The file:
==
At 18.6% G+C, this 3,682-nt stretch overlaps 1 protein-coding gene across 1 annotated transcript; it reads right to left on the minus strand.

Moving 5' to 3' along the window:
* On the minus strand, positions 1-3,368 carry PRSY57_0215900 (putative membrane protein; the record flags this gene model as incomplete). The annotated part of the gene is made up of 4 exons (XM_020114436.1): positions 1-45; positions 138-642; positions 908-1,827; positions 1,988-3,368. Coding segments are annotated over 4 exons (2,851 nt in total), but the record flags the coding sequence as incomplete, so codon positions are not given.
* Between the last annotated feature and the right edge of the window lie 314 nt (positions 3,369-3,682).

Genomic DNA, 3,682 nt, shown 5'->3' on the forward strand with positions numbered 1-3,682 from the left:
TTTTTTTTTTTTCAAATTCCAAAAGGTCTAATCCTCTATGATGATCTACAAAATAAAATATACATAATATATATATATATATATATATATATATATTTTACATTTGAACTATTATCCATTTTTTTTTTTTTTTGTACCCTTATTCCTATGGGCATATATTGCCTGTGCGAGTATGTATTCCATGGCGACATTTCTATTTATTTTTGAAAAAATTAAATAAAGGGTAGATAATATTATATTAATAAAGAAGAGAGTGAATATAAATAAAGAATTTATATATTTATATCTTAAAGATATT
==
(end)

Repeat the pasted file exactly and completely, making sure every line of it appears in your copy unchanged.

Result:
At 18.6% G+C, this 3,682-nt stretch overlaps 1 protein-coding gene across 1 annotated transcript; it reads right to left on the minus strand.

Moving 5' to 3' along the window:
* On the minus strand, positions 1-3,368 carry PRSY57_0215900 (putative membrane protein; the record flags this gene model as incomplete). The annotated part of the gene is made up of 4 exons (XM_020114436.1): positions 1-45; positions 138-642; positions 908-1,827; positions 1,988-3,368. Coding segments are annotated over 4 exons (2,851 nt in total), but the record flags the coding sequence as incomplete, so codon positions are not given.
* Between the last annotated feature and the right edge of the window lie 314 nt (positions 3,369-3,682).

Genomic DNA, 3,682 nt, shown 5'->3' on the forward strand with positions numbered 1-3,682 from the left:
TTTTTTTTTTTTCAAATTCCAAAAGGTCTAATCCTCTATGATGATCTACAAAATAAAATATACATAATATATATATATATATATATATATATATATTTTACATTTGAACTATTATCCATTTTTTTTTTTTTTTGTACCCTTATTCCTATGGGCATATATTGCCTGTGCGAGTATGTATTCCATGGCGACATTTCTATTTATTTTTGAAAAAATTAAATAAAGGGTAGATAATATTATATTAATAAAGAAGAGAGTGAATATAAATAAAGAATTTATATATTTATATCTTAAAGATATT